This is a reference to a str because of the & sign (a string slice). It's simpler to just think of them as &str, or "a reference to a string slice," because you hardly ever use str without &.

Think about the String from earlier, which had memory that was owned and allocated. What if we wanted to send someone a reference to that string (or a portion of it) but didn't want them to be able to change it? The & denotes what is known as an "immutable borrow" in Rust. In other languages, it is similar to a "reference," but Rust goes a step further by allowing you to indicate whether or not its contents can be modified (changed).

Since the complete string was sent in anyhow in the example above, we could have substituted &String for &str in the function signature, and it would have still worked correctly. But that would prevent other calls from passing in a substring (at least without copying its memory into another String). A string slice &str is significantly more helpful in this situation.

&str is essentially a fixed-length pointer that points directly to the memory of the string. You'll see the line print string(&owned string); in the original code. The function requested &str, but we only provided a reference to a String. Since this simply returns a pointer to the same memory with a specified length, it is possible for the String type to transform automatically into the &str type, which is why it works. Additionally, &str is an immutable reference, making the memory it points to unchangeable.

In reality, Rust will guarantee that nobody can modify the memory it points to (even the owner), for as long as the & reference variable is in scope, ensuring that the &str is safe to use (even across threads!). Additionally, Rust ensures that the owned String (to which &str points) cannot exit scope while the reference is still in scope (otherwise the reference would be a dangling pointer). The borrow checker in Rust has these extremely potent capabilities that stop all kinds of horrible issues that you can run into with other languages when you generate a string here and send a reference to it somewhere else, but the reference unintentionally changes the original.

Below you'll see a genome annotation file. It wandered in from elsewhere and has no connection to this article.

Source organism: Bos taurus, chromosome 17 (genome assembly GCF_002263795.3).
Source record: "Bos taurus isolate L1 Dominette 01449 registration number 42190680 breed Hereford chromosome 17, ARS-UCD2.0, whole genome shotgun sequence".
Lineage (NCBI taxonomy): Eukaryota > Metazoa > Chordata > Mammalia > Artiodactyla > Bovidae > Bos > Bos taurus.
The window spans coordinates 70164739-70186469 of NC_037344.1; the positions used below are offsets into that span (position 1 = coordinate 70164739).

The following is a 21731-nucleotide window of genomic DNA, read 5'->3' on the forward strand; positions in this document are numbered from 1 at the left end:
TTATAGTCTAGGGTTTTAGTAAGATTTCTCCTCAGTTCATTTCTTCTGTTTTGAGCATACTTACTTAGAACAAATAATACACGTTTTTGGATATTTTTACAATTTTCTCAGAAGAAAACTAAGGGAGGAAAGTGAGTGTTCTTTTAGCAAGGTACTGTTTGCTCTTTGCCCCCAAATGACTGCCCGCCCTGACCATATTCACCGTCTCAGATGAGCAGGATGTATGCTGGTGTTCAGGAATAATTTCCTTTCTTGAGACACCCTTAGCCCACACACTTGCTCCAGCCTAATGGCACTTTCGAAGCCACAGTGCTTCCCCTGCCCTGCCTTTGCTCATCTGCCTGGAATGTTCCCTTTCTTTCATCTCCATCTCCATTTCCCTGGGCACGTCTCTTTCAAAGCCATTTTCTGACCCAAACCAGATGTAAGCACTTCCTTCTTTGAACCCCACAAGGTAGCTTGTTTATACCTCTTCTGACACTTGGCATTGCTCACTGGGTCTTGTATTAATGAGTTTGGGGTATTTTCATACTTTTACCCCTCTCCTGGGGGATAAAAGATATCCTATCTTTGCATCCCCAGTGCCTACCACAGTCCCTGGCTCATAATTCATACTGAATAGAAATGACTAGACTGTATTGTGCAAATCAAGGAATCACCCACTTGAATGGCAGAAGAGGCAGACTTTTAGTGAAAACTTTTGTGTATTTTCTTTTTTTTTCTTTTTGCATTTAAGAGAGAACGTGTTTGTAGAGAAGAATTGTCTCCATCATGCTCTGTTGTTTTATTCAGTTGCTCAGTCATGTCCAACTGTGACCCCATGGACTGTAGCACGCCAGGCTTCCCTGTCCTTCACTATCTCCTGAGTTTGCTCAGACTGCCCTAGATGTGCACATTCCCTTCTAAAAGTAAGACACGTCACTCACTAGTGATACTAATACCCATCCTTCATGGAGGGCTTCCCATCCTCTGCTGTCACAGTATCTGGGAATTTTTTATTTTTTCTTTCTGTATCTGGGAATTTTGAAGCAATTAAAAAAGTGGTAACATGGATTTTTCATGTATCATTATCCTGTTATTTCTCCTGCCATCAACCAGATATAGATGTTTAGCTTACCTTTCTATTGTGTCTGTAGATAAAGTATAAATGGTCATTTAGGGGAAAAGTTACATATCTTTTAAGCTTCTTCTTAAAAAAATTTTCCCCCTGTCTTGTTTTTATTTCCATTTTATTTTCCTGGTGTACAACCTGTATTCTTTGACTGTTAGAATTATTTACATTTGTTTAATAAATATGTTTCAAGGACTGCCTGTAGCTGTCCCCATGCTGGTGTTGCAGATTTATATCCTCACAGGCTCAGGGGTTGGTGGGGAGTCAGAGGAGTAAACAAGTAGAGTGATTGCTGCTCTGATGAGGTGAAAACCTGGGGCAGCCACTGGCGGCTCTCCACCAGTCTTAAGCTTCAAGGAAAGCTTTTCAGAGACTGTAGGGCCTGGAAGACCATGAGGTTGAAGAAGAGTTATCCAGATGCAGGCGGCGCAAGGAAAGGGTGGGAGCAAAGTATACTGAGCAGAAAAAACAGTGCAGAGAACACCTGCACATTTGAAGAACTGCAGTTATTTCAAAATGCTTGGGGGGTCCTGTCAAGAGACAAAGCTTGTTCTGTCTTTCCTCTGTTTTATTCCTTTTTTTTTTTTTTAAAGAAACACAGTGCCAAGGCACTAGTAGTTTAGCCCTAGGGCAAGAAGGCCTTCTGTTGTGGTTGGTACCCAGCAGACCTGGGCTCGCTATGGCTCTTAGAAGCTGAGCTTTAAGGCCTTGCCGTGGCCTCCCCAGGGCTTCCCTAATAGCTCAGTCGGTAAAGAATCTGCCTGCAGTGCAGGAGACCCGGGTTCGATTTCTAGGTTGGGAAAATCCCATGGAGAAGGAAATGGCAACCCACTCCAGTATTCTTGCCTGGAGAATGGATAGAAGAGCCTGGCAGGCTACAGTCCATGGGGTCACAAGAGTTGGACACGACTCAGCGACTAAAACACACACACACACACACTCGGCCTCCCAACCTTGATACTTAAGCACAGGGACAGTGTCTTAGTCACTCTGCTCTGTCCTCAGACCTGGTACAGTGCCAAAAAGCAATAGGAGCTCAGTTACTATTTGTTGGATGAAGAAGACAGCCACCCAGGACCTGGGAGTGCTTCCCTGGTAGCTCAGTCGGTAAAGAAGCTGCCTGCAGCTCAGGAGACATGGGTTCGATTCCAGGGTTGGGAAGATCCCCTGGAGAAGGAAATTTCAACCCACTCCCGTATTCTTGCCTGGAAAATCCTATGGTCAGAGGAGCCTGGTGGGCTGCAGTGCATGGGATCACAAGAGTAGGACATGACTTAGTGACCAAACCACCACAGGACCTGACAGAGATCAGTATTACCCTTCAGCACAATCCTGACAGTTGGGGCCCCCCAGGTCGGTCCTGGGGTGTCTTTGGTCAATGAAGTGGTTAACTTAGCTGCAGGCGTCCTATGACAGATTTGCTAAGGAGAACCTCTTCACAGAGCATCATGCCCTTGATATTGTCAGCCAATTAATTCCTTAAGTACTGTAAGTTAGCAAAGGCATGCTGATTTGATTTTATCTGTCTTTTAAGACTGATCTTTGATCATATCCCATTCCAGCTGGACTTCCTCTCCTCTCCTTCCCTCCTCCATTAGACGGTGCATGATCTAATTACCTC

Difference between String and &str

String holds a string in memory and owns the memory for it.

&str is just a reference to another string, but it doesn't own the memory for it.

When to use either one

In structs and enums, use String wherever you want the struct or enum to own the contents. When returning a string from a function where the string was allocated within the function, use String as well (Rust will not let you return a reference in that case because the memory would be deallocated at the end of the function and the reference returned would be a dangling pointer)

If you don't expressly want to move a String into the function and relinquish possession of it, use &str instead of the function's parameters (this tends to be rare).


Use String when you need to control the memory, such as when you need to return a string that you constructed in a function.

If you need an immutable reference to memory that belongs to another String variable, use the &str keyword (or a string literal in your code).

I sincerely hope that the majority of you find the approach covered here to be helpful. Thank you for reading, and please feel free to leave any comments or questions in the comments section below.

Post a Comment